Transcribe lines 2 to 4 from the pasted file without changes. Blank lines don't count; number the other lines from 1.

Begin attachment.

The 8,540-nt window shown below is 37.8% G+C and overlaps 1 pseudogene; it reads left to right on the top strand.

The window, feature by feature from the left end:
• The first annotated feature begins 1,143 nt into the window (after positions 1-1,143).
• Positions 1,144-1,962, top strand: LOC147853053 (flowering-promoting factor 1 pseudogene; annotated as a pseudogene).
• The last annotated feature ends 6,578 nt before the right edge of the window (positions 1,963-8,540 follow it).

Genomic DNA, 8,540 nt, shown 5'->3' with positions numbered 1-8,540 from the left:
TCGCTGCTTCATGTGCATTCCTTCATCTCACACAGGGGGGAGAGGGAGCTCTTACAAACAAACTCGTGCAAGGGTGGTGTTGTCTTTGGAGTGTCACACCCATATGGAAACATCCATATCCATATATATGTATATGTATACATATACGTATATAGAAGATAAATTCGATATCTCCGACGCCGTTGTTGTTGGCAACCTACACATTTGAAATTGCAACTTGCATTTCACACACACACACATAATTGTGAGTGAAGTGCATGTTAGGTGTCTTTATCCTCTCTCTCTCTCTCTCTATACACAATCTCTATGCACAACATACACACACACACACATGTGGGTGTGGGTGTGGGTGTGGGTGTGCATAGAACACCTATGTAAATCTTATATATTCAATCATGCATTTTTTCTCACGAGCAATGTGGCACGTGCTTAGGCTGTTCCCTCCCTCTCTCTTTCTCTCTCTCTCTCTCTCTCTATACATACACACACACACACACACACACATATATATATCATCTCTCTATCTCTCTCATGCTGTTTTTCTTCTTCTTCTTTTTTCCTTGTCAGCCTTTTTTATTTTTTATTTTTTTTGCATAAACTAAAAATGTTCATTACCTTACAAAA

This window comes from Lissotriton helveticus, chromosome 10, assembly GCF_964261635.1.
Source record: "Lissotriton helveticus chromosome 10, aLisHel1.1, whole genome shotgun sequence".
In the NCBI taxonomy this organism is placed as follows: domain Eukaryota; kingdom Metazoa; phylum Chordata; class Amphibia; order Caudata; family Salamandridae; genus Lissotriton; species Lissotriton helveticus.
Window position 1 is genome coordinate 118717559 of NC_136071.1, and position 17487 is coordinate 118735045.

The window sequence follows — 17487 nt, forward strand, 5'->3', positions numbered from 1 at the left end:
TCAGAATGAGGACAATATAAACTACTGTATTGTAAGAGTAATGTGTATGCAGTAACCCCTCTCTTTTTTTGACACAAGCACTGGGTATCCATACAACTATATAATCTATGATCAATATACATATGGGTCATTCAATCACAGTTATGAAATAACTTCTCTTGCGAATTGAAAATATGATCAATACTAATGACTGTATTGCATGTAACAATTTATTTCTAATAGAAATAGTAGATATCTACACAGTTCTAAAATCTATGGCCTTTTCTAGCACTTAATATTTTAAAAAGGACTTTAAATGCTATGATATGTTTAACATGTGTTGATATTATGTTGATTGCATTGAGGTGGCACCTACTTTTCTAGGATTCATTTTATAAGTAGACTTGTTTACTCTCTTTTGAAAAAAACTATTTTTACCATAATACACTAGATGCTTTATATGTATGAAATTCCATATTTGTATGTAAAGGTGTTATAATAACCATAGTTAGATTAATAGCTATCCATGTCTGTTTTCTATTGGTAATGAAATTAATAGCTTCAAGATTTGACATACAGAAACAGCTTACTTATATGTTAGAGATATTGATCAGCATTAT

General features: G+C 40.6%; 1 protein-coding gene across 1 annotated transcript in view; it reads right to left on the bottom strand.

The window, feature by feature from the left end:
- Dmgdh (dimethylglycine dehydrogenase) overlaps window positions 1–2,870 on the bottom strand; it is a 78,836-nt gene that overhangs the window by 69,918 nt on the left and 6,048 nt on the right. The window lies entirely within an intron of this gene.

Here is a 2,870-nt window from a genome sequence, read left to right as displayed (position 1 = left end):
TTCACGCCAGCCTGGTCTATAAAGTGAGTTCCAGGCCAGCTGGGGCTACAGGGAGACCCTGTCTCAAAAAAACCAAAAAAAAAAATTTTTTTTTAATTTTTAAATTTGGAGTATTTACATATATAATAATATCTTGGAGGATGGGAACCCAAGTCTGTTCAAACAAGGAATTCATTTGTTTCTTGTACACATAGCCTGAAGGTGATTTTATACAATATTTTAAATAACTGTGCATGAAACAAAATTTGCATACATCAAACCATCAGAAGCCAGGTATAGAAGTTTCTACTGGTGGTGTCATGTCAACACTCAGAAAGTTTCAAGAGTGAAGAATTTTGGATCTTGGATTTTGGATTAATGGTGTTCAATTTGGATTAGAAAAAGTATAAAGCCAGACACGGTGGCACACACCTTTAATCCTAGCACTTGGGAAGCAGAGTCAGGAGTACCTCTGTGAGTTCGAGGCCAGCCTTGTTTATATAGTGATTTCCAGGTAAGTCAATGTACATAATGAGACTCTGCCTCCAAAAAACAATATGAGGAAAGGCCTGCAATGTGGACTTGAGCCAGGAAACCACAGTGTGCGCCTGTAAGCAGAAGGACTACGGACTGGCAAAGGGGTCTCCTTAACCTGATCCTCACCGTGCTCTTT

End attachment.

The window, feature by feature from the left end:
• The first annotated feature begins 1,143 nt into the window (after positions 1-1,143).
• Positions 1,144-1,962, top strand: LOC147853053 (flowering-promoting factor 1 pseudogene; annotated as a pseudogene).